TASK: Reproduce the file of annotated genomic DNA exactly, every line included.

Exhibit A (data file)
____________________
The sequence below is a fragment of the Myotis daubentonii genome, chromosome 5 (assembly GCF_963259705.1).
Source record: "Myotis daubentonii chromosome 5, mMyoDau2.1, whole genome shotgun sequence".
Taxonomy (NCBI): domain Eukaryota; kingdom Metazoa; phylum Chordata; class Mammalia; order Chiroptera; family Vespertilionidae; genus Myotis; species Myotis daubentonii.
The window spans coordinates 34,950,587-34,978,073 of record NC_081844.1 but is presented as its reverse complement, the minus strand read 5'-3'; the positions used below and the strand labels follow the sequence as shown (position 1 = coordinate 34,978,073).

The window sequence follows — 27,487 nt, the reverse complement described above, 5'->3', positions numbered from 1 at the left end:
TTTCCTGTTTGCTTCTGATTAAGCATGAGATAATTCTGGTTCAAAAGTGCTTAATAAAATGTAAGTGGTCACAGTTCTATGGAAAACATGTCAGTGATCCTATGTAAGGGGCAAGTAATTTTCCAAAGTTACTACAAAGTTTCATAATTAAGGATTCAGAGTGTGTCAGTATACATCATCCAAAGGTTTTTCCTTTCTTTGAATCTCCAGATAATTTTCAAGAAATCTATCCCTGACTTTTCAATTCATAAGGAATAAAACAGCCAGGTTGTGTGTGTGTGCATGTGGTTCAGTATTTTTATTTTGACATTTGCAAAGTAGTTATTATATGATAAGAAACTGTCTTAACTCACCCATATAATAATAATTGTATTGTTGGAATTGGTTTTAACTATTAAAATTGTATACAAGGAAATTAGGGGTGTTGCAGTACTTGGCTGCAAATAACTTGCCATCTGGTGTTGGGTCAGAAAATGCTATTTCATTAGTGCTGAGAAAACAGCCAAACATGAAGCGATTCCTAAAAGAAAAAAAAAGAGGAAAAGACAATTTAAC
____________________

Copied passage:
The sequence below is a fragment of the Myotis daubentonii genome, chromosome 5 (assembly GCF_963259705.1).
Source record: "Myotis daubentonii chromosome 5, mMyoDau2.1, whole genome shotgun sequence".
Taxonomy (NCBI): domain Eukaryota; kingdom Metazoa; phylum Chordata; class Mammalia; order Chiroptera; family Vespertilionidae; genus Myotis; species Myotis daubentonii.
The window spans coordinates 34,950,587-34,978,073 of record NC_081844.1 but is presented as its reverse complement, the minus strand read 5'-3'; the positions used below and the strand labels follow the sequence as shown (position 1 = coordinate 34,978,073).

The window sequence follows — 27,487 nt, the reverse complement described above, 5'->3', positions numbered from 1 at the left end:
TTTCCTGTTTGCTTCTGATTAAGCATGAGATAATTCTGGTTCAAAAGTGCTTAATAAAATGTAAGTGGTCACAGTTCTATGGAAAACATGTCAGTGATCCTATGTAAGGGGCAAGTAATTTTCCAAAGTTACTACAAAGTTTCATAATTAAGGATTCAGAGTGTGTCAGTATACATCATCCAAAGGTTTTTCCTTTCTTTGAATCTCCAGATAATTTTCAAGAAATCTATCCCTGACTTTTCAATTCATAAGGAATAAAACAGCCAGGTTGTGTGTGTGTGCATGTGGTTCAGTATTTTTATTTTGACATTTGCAAAGTAGTTATTATATGATAAGAAACTGTCTTAACTCACCCATATAATAATAATTGTATTGTTGGAATTGGTTTTAACTATTAAAATTGTATACAAGGAAATTAGGGGTGTTGCAGTACTTGGCTGCAAATAACTTGCCATCTGGTGTTGGGTCAGAAAATGCTATTTCATTAGTGCTGAGAAAACAGCCAAACATGAAGCGATTCCTAAAAGAAAAAAAAAGAGGAAAAGACAATTTAAC